Physio Penrith Tennis Elbow Treatment
Treatment of Tennis Elbow at Sydney Muscle & Joint Physio Penrith
What is tennis elbow?
Tennis elbow, lateral epicondylitis or lateral epicondylagia is a significant source of lateral elbow pain and presents as pain and dysfunction in the elbow and forearm region and is the result from repetitive gripping or wrist extension, radial deviation, and/or forearm supination. Typically micro-tearing is commonly observed during imaging at the origin of the extensor carpi radialis brevis (ECRB) tendon. The tendon injury is characterised as a degenerative process in which the tendons manifest abundant fibroblastic activity, vascular hyperplasia, and unstructured collagen fibres- rather than an inflammatory response.
What are some common symptoms of tennis elbow?
Patients suffering from tennise elbow will typically report a sensation of burning over the humeral insertion of the common extensor tendons (outside of the elbow when your palm is facing forward), loss of grip strength and pain during such daily activities as grasping objects, turning doorknobs, and shaking hands. Poorer outcomes are seen with manual labor, dominant arm involvement, longer duration of symptoms with high baseline pain levels and poor coping mechanisms.
At Sydney Muscle & Joint Physio Penrith our physiotherapists go a step further for patients with tennis elbow and evaluate your neck and mid back, as well as the nerves that come out from the neck and go down the arm. While it is currently unclear as to what impact the presence of cervical and thoracic impairments have on the condition, exploratory research indicates that neck pain is more common in people with tennis elbow and impairment at C4 to C5 spinal levels has been identified on manual examination in people with localised symptoms of tennis elbow.
Diagnosis of tennis elbow
Diagnosis of tennis elbow or lateral epicondylitis is typically down via pain provoking tests. These include palpating the lateral epicondyle, resisted extension of the wrist, index finger, or middle finger; and having the patient grip an object. Mill's Test and Cozen's test can also be used to diagnose the condition.
Ultrasound is one of the most useful tools to diagnose or rule out tennis elbow or lateral epicondylitis. Structural changes affecting tendons (thickening, thinning, intra-substance degenerative areas and tendon tears for example), bone irregularities or calcific deposits can be detected.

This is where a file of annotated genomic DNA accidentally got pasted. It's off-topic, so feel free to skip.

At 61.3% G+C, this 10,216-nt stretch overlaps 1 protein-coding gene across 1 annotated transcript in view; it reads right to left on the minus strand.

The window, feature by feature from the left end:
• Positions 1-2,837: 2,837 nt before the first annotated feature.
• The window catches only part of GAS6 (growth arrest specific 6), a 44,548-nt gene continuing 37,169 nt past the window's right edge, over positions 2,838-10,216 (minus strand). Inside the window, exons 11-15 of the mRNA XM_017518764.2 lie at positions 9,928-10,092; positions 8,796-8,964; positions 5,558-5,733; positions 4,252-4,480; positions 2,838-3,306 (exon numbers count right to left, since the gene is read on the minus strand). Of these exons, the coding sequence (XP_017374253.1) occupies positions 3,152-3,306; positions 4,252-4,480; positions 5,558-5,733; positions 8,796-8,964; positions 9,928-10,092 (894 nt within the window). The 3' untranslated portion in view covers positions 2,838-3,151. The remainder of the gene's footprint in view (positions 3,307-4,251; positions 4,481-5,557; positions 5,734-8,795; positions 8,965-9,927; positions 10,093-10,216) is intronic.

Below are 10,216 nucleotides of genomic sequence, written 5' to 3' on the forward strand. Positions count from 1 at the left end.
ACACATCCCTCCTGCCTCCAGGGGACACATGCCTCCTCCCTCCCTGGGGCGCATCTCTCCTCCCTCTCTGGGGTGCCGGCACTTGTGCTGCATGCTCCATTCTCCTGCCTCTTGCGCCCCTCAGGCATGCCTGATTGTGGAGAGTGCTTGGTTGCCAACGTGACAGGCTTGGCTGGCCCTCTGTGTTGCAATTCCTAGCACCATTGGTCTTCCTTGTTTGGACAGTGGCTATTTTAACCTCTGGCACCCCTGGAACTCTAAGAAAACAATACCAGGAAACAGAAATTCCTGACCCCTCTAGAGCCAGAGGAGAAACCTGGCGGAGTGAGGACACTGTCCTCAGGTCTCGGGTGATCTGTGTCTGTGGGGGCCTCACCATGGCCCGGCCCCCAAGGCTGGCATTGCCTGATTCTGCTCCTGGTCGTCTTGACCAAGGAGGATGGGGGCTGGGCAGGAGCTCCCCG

Guideline-based treatment of tennis elbow
Guideline-based treatment of tennis elbow follows that of any tendon injury, tendonitis, tendinosis or tendinopathy. It incorporates settling the tendon down and then building it back up with progressive load. Stretching, taping and dry needling are not supported by evidence and tehrefore not proven to be helpful.
Exercise based therapy
Management of tennis elbow follows the prevailing notion in any tendinopathy management and this requires graded exercise and load management. Our physiotherapists utilise various forms of exercise and this is specific to the patient presentation and irritability of pain. Exercises may include isometric, isokinetic, concentric and eccentric with research showing that eccentric exercises produced greater pain relief and functional improvement in those patients with tennis elbow.
Manual therapy and manipulation
At Sydney Muscle & Joint Physio Penrith our physiotherapists use Mulligan's Mobilisation-with-Movement, manipulation/mobilisation of the elbow and wrist and based on assessment and involved- manipulation/mobilisation of the thoracic and cervical spine. These techniques are applied to specific impairments of elbow/wrist joint stiffness and reduced range of motion and is doing prior to exercise management.
Orthotics and taping
There is conflicting evidence for the effectiveness of orthoses and taping in providing pain relief or improvement in function compared with placebo or no treatment. Compared with a multimodal program of friction massage plus US and exercise, an elbow orthosis alone was inferior in relieving pain and overall satisfaction, but was superior in improving function (ability to perform daily activities) at 6 weeks.
Much of the success of acupuncture/dry needling seems to be immediately after treatment. While there appears to be conflicting evidence, acupuncture/dry needling might be more effective than placebo and more effective than US at relieving pain and improving self-assessed treatment benefit in the short term. As a result Sydney Muscle & Joint Physio Penrith does not use acupuncture/dry needling in the management of tennis elbow.
The conclusions drawn from previous systematic reviews remain unchanged: ultrasound appears to be no more effective than placebo for pain relief or self-perceived global improvement in the short term. As a result Sydney Muscle & Joint Physio Penrith does not use ultrasound in the management of tennis elbow.
Shock wave therapy
A Cochrane review plus one additional study found that compared with placebo, shock wave therapy induced no greater pain relief at 6 weeks. Similarly, the pooled mean difference for pain on resisted wrist extension (Thomsen test) at 4 to 6 weeks follow-up was not significantly different between shock wave therapy and placebo. As a result Sydney Muscle & Joint Physio Penrith does not use shock wave therapy in the management of tennis elbow.
At Sydney Muscle & Joint Physio Penrith our physiotherapists pride themselves on a multimodal approach, which is providing different treatment techniques for a specific injury. Research supports a multimodal program of Mobilisation-with-Movement and exercise is likely superior to wait-and-see and placebo injection in the short term, and superior to corticosteroid injection in the long term.